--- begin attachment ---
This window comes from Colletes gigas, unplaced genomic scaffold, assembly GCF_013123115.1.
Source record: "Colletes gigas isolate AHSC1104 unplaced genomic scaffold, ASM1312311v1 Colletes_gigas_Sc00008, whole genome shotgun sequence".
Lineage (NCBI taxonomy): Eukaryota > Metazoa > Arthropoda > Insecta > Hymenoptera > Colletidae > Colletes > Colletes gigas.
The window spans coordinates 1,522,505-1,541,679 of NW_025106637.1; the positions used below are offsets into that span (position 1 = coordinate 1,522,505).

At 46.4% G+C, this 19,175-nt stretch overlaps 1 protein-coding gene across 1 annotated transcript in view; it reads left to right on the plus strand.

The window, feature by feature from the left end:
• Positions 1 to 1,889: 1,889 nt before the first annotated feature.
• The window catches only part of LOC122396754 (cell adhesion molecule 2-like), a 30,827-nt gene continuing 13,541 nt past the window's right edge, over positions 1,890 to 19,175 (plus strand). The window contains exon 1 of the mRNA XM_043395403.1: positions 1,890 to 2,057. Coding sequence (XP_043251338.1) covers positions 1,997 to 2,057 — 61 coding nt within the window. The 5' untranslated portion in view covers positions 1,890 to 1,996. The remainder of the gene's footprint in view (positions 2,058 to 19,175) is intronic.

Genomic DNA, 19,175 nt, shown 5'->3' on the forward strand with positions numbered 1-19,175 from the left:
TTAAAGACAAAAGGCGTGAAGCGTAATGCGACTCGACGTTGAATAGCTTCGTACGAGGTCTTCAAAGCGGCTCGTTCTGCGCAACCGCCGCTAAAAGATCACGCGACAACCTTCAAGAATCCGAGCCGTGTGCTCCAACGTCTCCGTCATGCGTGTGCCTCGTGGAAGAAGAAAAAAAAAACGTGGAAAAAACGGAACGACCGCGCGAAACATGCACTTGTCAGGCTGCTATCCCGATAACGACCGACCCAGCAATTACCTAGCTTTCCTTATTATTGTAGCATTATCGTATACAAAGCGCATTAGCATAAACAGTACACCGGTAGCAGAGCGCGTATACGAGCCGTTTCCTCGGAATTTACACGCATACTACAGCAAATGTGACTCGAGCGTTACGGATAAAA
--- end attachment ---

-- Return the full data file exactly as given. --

This window comes from Colletes gigas, unplaced genomic scaffold, assembly GCF_013123115.1.
Source record: "Colletes gigas isolate AHSC1104 unplaced genomic scaffold, ASM1312311v1 Colletes_gigas_Sc00008, whole genome shotgun sequence".
Lineage (NCBI taxonomy): Eukaryota > Metazoa > Arthropoda > Insecta > Hymenoptera > Colletidae > Colletes > Colletes gigas.
The window spans coordinates 1,522,505-1,541,679 of NW_025106637.1; the positions used below are offsets into that span (position 1 = coordinate 1,522,505).

At 46.4% G+C, this 19,175-nt stretch overlaps 1 protein-coding gene across 1 annotated transcript in view; it reads left to right on the plus strand.

The window, feature by feature from the left end:
• Positions 1 to 1,889: 1,889 nt before the first annotated feature.
• The window catches only part of LOC122396754 (cell adhesion molecule 2-like), a 30,827-nt gene continuing 13,541 nt past the window's right edge, over positions 1,890 to 19,175 (plus strand). The window contains exon 1 of the mRNA XM_043395403.1: positions 1,890 to 2,057. Coding sequence (XP_043251338.1) covers positions 1,997 to 2,057 — 61 coding nt within the window. The 5' untranslated portion in view covers positions 1,890 to 1,996. The remainder of the gene's footprint in view (positions 2,058 to 19,175) is intronic.

Genomic DNA, 19,175 nt, shown 5'->3' on the forward strand with positions numbered 1-19,175 from the left:
TTAAAGACAAAAGGCGTGAAGCGTAATGCGACTCGACGTTGAATAGCTTCGTACGAGGTCTTCAAAGCGGCTCGTTCTGCGCAACCGCCGCTAAAAGATCACGCGACAACCTTCAAGAATCCGAGCCGTGTGCTCCAACGTCTCCGTCATGCGTGTGCCTCGTGGAAGAAGAAAAAAAAAACGTGGAAAAAACGGAACGACCGCGCGAAACATGCACTTGTCAGGCTGCTATCCCGATAACGACCGACCCAGCAATTACCTAGCTTTCCTTATTATTGTAGCATTATCGTATACAAAGCGCATTAGCATAAACAGTACACCGGTAGCAGAGCGCGTATACGAGCCGTTTCCTCGGAATTTACACGCATACTACAGCAAATGTGACTCGAGCGTTACGGATAAAA